Capturing the smell of the city in images.
The CONTACT Photography Festival runs from May 1 to May 31. We’ll be profiling selected artists and shows throughout the month.
Bruce Gilden, one of seven photographers whose work is currently on display at the Museum of Contemporary Canadian Art as part of the CONTACT Photography Festival, defined street photography this way: “If you can smell the street by looking at a photograph then it’s street photography.”
With that in mind, this exhibition reeks to high heaven.
The festival’s 2012 theme is an exploration of “the social and political issues that shape our experience of publicness.” At MOCCA, from Bill Sullivan’s installation, More Turns, to quirky images in Nine Eyes of Google Street View, everyday life is elevated—or debased, depending on your view—to the status of street theatre.
Spanning six decades, the exhibition brings together some of the greats in the field, among them originators of the genre—and most prominently, Henri Cartier-Bresson. But not just him. As early as the 1930s, Brooklyn-born photographer Helen Levitt was traipsing through East Harlem neighbourhoods, a trusty Leica at the ready, collecting black and white images of children at play. Her prints remain sublime and timeless.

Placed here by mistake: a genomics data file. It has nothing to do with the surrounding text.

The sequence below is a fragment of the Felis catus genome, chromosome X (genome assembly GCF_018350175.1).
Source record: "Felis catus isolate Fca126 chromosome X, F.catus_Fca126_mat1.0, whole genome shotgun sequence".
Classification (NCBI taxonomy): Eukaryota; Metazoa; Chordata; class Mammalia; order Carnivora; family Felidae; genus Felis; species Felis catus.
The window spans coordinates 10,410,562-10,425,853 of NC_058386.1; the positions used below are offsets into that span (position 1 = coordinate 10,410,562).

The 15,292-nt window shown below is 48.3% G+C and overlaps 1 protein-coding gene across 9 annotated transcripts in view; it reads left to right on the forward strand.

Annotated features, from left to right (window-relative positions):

Arthur Fellig, known to the world as Weegee, inhabited a much darker place. Perched in a rented room across the street from a busy New York City police detachment, he spent hours listening in on police communications with a scanner. If a call piqued his interest, he’d race to the crime scene, arriving before authorities could cordon off the area. Besides photos of crime victims and car wrecks, Weegee specialized in photographing the gawkers and curious onlookers who inevitably gather when police tape appears.
There is an invasive quality inherent in street photography—skilled practitioners must rely on a certain degree of subterfuge. Bruce Gilden is so swift in his execution, subjects often remain unaware he has photographed them at all.
From the deceptively simple to the downright grotesque, we see versions of ourselves in these images. These streets are our streets, peopled with strangers we recognize. Yet street photography has an uncanny ability to transcend daily experience. Take Weegee’s 1939 print, Mrs Henrietta Torres and her Daughter Ada watch as Another Daughter and her Son Die in a Fire. Captured on a large 4×5 Speed Graphic camera, the image reveals a mother’s anguish at a moment of unimaginable pain. Cloaked in black, mouth agape, her grief harkens back to Renaissance depictions of Mary witnessing her son’s crucifixion.
Street View transports viewers back to a black and white world of photography where the scent of the street was just as fragrant and repugnant as it is today.